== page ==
Bryan Dalton ’81 knew early on that he wanted a career abroad. His family moved to Manchester, Vermont from California in 1972 when he was in fourth grade. At Burr and Burton, Bryan found that his talent and interest lay in “the power of language,” encouraged by Harvey Dorfman in English, and the strong world language department. He graduated from Georgetown University’s School of Foreign Service in 1985 and served as an intern with the non-governmental organization Africare in Niamey, Niger. After a year’s stint as a temp worker living with his parents, from 1987-2015 Bryan was a Foreign Service Officer with the U.S. State Department, serving in Mexico, Taiwan, Thailand, Vietnam, Washington DC (first in the Africa Bureau, later dealing with international parental child abductions), New York City (International Visitor Leadership Program), Romania, and India, and in Bulgaria as Deputy Chief of Mission.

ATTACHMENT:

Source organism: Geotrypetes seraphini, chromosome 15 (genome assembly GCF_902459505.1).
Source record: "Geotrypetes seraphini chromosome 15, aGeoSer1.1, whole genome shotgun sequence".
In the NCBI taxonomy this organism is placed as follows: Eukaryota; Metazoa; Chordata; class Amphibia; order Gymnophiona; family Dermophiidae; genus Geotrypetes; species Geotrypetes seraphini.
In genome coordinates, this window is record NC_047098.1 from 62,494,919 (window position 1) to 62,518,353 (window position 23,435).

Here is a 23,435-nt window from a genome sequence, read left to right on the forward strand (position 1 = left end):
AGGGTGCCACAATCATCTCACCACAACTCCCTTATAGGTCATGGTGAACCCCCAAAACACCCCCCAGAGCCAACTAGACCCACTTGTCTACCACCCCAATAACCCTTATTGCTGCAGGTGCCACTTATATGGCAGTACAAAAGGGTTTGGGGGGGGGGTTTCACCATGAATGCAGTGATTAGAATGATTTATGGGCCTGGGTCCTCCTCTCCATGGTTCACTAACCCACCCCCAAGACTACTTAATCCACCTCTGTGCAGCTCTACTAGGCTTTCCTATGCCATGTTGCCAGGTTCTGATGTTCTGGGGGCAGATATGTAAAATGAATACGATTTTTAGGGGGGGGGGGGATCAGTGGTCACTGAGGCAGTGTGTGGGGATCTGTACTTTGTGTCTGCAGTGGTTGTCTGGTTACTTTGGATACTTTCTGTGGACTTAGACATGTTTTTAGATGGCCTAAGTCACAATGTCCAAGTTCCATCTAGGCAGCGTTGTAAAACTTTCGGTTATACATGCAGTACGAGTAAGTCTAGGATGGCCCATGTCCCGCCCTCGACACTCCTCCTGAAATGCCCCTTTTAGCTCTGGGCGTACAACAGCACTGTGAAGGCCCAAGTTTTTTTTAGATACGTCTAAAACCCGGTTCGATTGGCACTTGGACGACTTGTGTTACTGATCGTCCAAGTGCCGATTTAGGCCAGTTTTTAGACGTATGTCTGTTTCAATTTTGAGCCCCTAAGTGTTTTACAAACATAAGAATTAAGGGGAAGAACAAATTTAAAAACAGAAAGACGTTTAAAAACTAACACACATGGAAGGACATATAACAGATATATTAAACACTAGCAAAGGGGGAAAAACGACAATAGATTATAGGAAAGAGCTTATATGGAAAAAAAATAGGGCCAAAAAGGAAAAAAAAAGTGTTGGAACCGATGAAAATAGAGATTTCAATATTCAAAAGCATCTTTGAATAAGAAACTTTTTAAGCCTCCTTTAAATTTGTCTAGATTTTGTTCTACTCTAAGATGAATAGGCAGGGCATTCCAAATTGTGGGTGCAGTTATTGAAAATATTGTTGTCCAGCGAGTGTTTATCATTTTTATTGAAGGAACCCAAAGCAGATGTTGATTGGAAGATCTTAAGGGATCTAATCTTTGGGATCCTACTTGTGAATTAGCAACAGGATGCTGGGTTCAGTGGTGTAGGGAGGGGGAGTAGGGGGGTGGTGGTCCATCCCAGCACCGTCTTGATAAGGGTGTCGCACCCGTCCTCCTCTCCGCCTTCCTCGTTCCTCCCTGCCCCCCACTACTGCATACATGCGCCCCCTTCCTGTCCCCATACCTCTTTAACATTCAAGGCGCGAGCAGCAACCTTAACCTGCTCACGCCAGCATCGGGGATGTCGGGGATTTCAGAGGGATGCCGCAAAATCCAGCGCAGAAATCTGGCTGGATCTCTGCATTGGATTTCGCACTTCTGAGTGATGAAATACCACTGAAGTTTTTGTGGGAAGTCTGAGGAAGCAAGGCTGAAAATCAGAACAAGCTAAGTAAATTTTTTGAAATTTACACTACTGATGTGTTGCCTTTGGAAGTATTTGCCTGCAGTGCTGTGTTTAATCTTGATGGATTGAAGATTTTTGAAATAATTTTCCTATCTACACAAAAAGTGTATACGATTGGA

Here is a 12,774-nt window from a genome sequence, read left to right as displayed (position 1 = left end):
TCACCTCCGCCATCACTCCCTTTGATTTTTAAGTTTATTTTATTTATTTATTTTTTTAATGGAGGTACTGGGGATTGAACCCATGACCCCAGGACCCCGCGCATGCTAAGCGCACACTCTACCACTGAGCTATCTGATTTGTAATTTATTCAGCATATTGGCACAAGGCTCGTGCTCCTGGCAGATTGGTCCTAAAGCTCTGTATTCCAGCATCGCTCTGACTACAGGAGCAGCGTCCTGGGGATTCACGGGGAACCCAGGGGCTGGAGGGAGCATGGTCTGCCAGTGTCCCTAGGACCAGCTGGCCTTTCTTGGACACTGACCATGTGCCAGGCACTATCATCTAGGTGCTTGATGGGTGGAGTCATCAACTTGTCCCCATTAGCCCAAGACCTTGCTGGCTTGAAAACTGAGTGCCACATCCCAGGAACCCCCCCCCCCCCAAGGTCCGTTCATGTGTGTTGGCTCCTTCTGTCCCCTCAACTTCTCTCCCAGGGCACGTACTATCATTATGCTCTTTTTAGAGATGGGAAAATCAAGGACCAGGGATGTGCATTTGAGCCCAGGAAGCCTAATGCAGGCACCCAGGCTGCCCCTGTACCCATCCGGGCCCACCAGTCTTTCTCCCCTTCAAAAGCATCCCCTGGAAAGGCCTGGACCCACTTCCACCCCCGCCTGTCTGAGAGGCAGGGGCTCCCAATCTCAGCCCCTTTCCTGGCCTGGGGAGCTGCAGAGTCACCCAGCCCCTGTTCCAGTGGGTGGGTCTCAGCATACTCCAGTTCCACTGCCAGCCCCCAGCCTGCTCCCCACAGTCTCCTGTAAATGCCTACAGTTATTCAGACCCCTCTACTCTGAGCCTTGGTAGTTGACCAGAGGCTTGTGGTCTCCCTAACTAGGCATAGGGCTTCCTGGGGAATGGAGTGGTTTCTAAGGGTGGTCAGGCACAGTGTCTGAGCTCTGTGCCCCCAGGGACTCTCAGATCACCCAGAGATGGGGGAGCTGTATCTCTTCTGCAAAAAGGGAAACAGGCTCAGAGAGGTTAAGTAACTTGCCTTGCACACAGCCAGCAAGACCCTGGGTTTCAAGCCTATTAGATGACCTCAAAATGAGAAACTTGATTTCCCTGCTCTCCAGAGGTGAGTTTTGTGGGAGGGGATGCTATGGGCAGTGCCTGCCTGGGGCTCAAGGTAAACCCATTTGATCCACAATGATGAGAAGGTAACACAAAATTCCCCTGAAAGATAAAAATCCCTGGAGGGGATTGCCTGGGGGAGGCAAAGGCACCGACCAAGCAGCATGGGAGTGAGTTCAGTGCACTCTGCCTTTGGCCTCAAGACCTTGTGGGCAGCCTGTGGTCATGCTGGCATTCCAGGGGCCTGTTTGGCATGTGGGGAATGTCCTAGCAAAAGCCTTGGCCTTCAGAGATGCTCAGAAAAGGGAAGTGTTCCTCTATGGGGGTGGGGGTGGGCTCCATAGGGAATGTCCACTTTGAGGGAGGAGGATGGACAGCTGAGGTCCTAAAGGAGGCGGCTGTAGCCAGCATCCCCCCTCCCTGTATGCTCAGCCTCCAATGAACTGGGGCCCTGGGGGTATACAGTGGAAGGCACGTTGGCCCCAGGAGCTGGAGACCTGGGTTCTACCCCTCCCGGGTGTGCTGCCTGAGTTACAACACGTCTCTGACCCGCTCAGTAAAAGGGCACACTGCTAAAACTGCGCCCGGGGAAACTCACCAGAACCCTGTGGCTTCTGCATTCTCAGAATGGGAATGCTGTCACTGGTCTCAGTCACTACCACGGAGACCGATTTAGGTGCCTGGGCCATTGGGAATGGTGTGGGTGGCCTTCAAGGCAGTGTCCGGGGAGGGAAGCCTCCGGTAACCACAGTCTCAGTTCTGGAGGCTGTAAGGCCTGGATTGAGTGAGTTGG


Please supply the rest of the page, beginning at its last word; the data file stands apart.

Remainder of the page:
Throughout his life and career, Bryan felt the tension of what he called a cloud of not being able to be yourself, navigating the dicey waters of the early years working for the State Department during a time of secrecy and open hostility that surrounded him and anyone who was gay, lesbian, bisexual or gender non-conforming. In 1991, Bryan was unceremoniously outed by a colleague, which set him on a course of advocacy for equal rights for LGBTQ personnel in the U.S. State Department. He helped co-found Gays and Lesbians in Foreign Affairs Agencies
(GLIFAA) in 1992. As of its 30th anniversary this year, GLIFAA now has more than 1,200 members across a dozen federal agencies addressing discrimination based on sexual orientation and gender identity. The history of GLIFAA
describes the first meetings at members’ homes: “Worry hung in the air, as those present knew that the State Department’s security office was investigating personnel thought to be gay and driving them out of government service.”